What: Despite news that the FDA has accepted it and co-developer Sanofi's (NASDAQ:SNY) application for approval of a key drug last month, shares in Regeneron Pharmaceuticals (NASDAQ:REGN) fell 22.6% in January, according to S&P Capital IQ.
So what: On January 8, the FDA accepted the application for approval of sarilumab, a human monoclonal antibody therapy for use in patients with moderate to severe rheumatoid arthritis.
The rheumatoid arthritis market is valued at $18 billion annually (and growing), and if approved, sarilumab will compete against AbbVie Inc.'s (NYSE:ABBV) multibillion-dollar blockbuster Humira, which controls 22% market share in the indication.
Although sarilumab's opportunity is real, investors looked beyond that potential and sold their shares in Regeneron last month as part of a broader de-risking of portfolios that resulted in a 28% drop in the S&P Biotech ETF (NYSEMKT:XBI).
Now what: A lot of investor attention this year will focus on how quickly demand and revenue grows for Sanofi and Regeneron's cholesterol-fighting drug Praluent.
Since winning FDA approval for Praluent last summer, the two companies have announced a slate of contract wins with pharmacy benefit managers that could help sales climb in 2016.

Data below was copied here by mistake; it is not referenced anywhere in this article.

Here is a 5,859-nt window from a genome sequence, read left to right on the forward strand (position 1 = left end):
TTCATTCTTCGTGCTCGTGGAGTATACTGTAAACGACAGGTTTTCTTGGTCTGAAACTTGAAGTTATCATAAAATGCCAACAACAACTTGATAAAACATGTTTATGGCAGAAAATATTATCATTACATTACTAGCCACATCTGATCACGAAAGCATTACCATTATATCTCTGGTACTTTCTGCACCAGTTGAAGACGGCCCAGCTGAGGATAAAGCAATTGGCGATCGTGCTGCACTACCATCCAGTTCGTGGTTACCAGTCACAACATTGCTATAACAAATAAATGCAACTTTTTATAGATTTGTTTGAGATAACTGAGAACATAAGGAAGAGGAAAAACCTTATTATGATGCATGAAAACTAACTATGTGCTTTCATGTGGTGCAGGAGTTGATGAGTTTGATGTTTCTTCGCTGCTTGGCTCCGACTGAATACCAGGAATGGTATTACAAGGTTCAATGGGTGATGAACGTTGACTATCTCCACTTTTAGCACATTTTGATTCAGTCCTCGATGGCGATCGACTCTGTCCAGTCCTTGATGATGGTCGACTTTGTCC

Because tens of millions of people suffer from high cholesterol, including millions who are categorized as tough-to-treat who could conceivably benefit from Praluent, industry watchers think Praluent could be a multibillion-dollar drug. If so, it would mean Regeneron could potentially have three billion-dollar blockbusters on the market in 2017.
That would be enviable product line, but it may be a while before investors send Regeneron's shares back to their prior highs. Despite January's retreat, Regeneron's shares still trade at about 30 times forward EPS. That's not that expensive for biotech, but it's not a bargain, either.
Regardless, Regeneron is building a first-class lineup of medicine that should provide revenue and profit tailwinds for years to come, and for that reason, I think Regeneron is one company growth investors should be socking away in portfolios for the long haul.
Todd Campbell has no position in any stocks mentioned. Todd owns E.B. Capital Markets, LLC. E.B. Capital's clients may have positions in the companies mentioned. The Motley Fool has no position in any of the stocks mentioned. Try any of our Foolish newsletter services free for 30 days. We Fools may not all hold the same opinions, but we all believe that considering a diverse range of insights makes us better investors. The Motley Fool has a disclosure policy.